A judge in Philadelphia has brought the gavel down on the homeless feeding ban in Philadelphia.
Federal Judge William H. Yohn Jr. released a 56-page opinion blocking Mayor Michael Nutter's ban on feeding the homeless in public spaces, the Philadelphia Inquirer reports.
"It hardly needs to be said that plaintiffs' food-sharing programs benefit the public interest," Yohn wrote. "Despite [the city's] considerable efforts, many Philadelphians remain homeless and hungry."
Yohn had set the oral argument in July, saying he would follow up with a written, comprehensive ruling later, according to the news source.
Homeless advocates, and others who opposed Nutter's, ban argued that the city was trying to remove homeless people from the metropolitan area's parkway.
Mayor Michael Nutter has said the effort's intention was to get homeless people indoors, ensuring physical and mental health treatment as well as food, according to Reuters.
"Many are not just hungry," Nutter said. "They have other needs."
Within hours of Yohn's preliminary injunction on Friday, Nutter's administration filed notice of appeal with the U.S. Court of Appeals for the Third Circuit, according to the Inquirer.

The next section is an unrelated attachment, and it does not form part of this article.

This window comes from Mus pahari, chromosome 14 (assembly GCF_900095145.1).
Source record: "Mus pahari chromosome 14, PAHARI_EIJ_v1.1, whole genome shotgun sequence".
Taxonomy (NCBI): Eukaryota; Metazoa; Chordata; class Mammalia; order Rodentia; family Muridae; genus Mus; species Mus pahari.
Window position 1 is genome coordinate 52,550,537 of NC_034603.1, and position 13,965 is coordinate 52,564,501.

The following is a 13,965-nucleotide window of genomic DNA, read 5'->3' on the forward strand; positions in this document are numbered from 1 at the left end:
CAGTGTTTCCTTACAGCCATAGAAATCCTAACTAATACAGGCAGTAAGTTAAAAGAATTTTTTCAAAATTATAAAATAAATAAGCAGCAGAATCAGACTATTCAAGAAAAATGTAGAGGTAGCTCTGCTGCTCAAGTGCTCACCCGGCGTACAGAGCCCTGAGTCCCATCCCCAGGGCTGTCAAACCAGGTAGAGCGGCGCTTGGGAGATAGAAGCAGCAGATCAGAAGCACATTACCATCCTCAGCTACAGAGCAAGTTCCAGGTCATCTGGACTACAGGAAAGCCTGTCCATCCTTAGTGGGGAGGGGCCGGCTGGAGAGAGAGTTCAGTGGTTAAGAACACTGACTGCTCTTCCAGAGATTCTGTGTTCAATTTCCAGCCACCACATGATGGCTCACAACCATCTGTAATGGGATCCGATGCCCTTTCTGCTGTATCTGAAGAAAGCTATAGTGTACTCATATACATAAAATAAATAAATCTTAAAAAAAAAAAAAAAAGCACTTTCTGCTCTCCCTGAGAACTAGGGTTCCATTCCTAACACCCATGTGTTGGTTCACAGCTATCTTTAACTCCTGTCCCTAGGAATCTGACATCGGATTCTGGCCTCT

Philadelphia is but one example of a city taking drastic measures that opponents perceive as criminalizing homelessness.
Cities including Atlanta, Phoenix, San Diego, Los Angeles and more than 50 others have adopted anti-camping or anti-food-sharing laws, the Religion News Service reports.
Philadelphia itself has faced much backlash from charities and advocates. Chosen 300 is one of four charities that sued the city of Philadelphia when it banned outdoor feeding of its residents that live on the streets, according to NBC.
But the Philadelphia-based religious charity, which continued feeding the homeless when the ban was in limbo, never had any intention of paying heed to the ban, according to NBC.
“We're going to break the law, in the city's view were breaking the law," Reverend Brian Jenkins, head of Chosen 300 Ministries, told NBC back in July. In our view, it's the command of Christ."
BEFORE YOU GO
How to vote
Vote-by-mail ballot request deadline: Varies by state
For the Nov 3 election: States are making it easier for citizens to vote absentee by mail this year due to the coronavirus. Each state has its own rules for mail-in absentee voting. Visit your state election office website to find out if you can vote by mail.Get more information
In-person early voting dates: Varies by state
Sometimes circumstances make it hard or impossible for you to vote on Election Day. But your state may let you vote during a designated early voting period. You don't need an excuse to vote early. Visit your state election office website to find out whether they offer early voting.My Election Office
General Election: Nov 3, 2020
Polling hours on Election Day: Varies by state/localityMy Polling Place